Determination, realization and mental causation

Philosophical Studies 145 (1):149 - 169 (2009)
Abstract
How can mental properties bring about physical effects, as they seem to do, given that the physical realizers of the mental goings-on are already sufficient to cause these effects? This question gives rise to the problem of mental causation (MC) and its associated threats of causal overdetermination, mental causal exclusion, and mental causal irrelevance. Some (e.g., Cynthia and Graham Macdonald, and Stephen Yablo) have suggested that understanding mental-physical realization in terms of the determinable/determinate relation (henceforth, 'determination') provides the key to solving the problem of MC: if mental properties are determinables of their physical realizers, then (since determinables and determinates are distinct, yet don't causally compete) all three threats may be avoided. Not everyone agrees that determination can do this good work, however. Some (e.g., Douglas Ehring, Eric Funkhauser, and Sven Walter) object that mental-physical realization can't be determination, since such realization lacks one or other characteristic feature of determination. I argue that on a proper understanding of the features of determination key to solving the problem of MC these arguments can be resisted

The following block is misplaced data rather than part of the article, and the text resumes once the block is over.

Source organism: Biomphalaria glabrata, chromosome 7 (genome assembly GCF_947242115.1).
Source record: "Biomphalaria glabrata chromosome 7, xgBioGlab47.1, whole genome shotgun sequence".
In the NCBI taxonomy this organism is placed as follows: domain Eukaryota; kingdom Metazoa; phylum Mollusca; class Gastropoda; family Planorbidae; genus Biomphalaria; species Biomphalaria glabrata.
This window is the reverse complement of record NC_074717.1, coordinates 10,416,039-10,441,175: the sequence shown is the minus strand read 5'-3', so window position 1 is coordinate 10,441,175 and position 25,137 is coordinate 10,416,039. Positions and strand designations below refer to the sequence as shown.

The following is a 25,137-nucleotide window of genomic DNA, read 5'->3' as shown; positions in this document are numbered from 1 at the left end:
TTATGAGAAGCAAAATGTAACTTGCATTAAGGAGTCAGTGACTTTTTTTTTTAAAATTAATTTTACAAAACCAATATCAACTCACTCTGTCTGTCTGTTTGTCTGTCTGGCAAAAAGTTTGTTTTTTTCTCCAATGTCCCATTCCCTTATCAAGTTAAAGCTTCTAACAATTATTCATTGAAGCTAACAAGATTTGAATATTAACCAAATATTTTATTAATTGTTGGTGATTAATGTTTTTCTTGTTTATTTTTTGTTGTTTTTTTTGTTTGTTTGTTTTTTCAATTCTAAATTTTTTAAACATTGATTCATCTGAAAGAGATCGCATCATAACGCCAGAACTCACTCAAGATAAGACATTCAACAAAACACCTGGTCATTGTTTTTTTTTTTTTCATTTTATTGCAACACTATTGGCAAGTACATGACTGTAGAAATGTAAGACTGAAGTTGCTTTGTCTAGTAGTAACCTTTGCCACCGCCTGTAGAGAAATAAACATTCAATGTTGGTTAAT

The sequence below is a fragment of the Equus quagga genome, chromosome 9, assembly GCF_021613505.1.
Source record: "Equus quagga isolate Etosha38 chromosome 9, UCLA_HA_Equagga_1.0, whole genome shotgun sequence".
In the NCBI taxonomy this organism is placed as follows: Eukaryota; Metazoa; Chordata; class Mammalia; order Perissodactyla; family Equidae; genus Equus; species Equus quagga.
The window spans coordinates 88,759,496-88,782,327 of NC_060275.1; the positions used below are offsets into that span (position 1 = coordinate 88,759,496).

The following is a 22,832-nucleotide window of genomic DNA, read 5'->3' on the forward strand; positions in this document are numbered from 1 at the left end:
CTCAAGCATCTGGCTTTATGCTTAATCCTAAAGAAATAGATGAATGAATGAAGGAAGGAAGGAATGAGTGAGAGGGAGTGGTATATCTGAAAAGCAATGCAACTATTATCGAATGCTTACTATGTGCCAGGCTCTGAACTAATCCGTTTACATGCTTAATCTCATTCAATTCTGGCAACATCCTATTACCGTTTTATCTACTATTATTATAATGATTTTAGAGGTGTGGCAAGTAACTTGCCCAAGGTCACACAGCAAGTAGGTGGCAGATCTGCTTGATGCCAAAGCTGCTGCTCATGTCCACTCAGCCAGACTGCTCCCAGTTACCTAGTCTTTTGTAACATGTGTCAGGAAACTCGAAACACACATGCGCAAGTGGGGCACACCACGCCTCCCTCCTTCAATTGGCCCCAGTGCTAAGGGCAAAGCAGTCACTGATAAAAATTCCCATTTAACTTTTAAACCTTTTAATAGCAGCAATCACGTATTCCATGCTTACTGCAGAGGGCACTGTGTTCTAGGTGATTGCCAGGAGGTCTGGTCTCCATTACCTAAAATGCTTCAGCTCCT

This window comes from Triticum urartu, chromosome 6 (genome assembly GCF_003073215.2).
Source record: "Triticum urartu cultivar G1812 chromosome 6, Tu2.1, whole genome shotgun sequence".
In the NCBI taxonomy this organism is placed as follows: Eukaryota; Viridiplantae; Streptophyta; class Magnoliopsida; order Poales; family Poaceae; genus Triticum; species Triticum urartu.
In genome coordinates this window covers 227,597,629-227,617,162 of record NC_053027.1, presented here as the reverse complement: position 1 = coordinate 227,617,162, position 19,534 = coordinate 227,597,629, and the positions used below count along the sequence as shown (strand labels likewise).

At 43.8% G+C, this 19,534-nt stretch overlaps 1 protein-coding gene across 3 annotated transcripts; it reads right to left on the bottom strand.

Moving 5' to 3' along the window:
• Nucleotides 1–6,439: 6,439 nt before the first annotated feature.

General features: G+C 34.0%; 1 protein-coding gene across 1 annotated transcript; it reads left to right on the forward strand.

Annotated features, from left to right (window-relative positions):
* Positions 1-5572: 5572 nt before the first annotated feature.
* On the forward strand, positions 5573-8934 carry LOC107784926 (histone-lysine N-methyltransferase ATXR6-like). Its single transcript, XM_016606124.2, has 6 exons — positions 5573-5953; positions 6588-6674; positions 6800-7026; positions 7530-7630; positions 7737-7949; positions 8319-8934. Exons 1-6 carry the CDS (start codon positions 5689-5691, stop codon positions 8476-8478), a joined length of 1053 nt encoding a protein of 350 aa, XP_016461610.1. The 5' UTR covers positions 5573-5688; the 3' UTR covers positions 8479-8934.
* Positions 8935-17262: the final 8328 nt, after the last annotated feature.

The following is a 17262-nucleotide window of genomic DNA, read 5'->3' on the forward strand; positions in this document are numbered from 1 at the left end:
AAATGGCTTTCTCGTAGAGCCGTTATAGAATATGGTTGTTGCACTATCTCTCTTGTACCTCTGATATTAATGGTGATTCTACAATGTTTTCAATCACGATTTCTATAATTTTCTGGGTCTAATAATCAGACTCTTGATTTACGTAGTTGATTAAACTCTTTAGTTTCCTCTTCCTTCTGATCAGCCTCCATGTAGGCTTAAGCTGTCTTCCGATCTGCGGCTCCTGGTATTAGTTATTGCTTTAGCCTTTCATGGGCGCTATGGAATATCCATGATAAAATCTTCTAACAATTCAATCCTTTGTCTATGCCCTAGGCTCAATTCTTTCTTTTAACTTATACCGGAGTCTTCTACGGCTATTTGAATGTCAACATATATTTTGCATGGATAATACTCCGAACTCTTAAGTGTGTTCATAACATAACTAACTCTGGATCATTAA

Keywords determinables  determinates  determinable determinate relation  realization  physical realization  Douglas Ehring  Stephen Yablo  emergence  physicalism  mental causation
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    References found in this work BETA
    Lenny Clapp (2001). Disjunctive Properties. Journal of Philosophy 98 (3):111 - 136.
    Terence E. Horgan (1989). Mental Quausation. Philosophical Perspectives 3:47-74.
    L. A. Paul (2002). Logical Parts. Noûs 36 (4):578–596.

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    Citations of this work BETA
    Jessica M. Wilson (2010). Non-Reductive Physicalism and Degrees of Freedom. British Journal for Philosophy of Science 61 (2):279-311.

    View all 8 citations

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